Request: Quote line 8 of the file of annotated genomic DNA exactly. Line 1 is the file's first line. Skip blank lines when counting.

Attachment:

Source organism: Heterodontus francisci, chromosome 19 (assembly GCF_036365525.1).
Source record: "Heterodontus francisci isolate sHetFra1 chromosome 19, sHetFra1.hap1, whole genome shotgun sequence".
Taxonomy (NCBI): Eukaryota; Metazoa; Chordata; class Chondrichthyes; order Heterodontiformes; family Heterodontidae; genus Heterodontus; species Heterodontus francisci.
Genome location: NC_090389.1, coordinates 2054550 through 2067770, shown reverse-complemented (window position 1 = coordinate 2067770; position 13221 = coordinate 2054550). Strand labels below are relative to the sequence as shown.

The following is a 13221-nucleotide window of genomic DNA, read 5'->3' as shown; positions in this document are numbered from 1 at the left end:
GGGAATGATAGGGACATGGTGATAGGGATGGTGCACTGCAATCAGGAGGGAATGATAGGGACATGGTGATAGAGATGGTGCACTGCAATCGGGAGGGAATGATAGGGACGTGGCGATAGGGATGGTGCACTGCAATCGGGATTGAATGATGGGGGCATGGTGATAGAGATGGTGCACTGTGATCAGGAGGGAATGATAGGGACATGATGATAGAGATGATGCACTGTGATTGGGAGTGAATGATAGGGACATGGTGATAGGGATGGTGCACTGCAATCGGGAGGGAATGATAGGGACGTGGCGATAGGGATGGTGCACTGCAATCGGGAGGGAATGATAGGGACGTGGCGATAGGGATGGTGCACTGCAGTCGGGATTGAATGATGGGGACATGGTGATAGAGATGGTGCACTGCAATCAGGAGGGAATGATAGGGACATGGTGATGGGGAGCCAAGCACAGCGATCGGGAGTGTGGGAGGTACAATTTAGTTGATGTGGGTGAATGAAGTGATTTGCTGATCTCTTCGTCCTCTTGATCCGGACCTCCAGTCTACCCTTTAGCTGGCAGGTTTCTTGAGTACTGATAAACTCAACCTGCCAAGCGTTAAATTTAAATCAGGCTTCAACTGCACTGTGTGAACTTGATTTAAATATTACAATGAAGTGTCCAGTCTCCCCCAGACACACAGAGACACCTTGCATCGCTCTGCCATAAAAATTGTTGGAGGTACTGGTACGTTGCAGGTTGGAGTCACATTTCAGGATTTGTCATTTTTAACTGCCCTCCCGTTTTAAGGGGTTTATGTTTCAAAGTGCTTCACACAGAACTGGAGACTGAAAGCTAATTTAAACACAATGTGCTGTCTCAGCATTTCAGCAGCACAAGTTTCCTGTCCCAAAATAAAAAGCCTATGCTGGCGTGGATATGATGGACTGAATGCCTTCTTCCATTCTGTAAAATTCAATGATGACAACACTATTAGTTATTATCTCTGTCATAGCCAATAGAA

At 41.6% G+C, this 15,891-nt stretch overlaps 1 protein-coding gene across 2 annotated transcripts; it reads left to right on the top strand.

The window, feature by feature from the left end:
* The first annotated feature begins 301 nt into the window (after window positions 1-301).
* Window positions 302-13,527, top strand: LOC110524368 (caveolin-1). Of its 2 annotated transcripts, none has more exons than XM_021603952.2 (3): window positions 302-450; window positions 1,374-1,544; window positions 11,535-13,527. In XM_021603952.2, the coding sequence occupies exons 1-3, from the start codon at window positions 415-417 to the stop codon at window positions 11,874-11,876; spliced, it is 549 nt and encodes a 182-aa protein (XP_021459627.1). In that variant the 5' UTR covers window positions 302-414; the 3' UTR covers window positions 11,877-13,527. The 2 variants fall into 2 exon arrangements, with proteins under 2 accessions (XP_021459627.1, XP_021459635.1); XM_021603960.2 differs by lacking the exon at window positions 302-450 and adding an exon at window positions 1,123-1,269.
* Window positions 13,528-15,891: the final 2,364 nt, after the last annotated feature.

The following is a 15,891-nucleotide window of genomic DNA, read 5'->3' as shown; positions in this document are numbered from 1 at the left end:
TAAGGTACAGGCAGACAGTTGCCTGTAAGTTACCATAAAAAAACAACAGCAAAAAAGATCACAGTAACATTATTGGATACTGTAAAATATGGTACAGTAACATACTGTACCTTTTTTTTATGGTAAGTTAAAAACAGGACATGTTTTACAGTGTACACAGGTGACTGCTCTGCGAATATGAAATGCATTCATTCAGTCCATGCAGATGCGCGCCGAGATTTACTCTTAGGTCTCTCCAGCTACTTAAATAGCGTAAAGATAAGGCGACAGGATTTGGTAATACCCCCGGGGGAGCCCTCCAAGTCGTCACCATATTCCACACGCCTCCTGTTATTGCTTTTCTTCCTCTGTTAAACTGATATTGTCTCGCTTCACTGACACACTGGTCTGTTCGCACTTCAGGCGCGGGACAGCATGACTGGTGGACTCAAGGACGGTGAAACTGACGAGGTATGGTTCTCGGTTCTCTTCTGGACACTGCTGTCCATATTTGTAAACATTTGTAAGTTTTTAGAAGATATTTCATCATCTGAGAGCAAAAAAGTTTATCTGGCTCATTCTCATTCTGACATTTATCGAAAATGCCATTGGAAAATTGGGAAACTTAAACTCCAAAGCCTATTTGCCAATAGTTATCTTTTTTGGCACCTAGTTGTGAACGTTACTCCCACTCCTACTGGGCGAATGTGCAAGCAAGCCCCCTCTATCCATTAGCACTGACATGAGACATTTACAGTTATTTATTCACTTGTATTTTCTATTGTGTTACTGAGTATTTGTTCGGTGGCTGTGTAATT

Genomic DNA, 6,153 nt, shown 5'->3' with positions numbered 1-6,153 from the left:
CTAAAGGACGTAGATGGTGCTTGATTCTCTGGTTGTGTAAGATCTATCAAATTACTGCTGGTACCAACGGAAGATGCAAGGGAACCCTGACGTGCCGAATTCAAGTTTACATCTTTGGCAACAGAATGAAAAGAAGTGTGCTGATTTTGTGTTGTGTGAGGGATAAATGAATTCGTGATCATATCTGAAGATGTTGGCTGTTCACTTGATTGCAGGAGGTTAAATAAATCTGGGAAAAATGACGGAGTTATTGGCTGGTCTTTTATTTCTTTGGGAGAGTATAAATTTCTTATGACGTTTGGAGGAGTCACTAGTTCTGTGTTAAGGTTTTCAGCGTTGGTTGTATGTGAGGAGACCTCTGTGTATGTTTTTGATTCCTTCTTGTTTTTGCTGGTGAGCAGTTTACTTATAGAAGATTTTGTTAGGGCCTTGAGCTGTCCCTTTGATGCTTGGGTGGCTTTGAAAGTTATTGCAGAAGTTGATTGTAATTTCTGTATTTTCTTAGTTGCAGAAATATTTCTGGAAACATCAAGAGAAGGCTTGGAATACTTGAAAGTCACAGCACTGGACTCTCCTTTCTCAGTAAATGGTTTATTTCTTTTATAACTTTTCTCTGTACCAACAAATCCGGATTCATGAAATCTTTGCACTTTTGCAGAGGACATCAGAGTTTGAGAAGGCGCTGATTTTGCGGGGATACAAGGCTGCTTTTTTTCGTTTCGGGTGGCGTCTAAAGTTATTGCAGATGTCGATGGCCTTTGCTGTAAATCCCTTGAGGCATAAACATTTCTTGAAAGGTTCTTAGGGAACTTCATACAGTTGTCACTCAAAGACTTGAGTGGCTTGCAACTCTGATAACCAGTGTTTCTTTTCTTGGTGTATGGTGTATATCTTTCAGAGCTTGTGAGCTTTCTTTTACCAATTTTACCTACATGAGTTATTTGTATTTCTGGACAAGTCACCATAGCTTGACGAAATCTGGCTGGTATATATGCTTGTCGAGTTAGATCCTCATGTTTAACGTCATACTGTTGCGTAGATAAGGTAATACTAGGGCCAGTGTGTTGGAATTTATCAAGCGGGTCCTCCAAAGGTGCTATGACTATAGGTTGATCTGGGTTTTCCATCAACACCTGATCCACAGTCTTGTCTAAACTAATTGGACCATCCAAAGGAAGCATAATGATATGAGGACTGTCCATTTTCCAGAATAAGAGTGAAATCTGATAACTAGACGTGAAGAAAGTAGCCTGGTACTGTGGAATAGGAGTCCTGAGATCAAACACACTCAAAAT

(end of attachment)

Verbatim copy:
The window, feature by feature from the left end: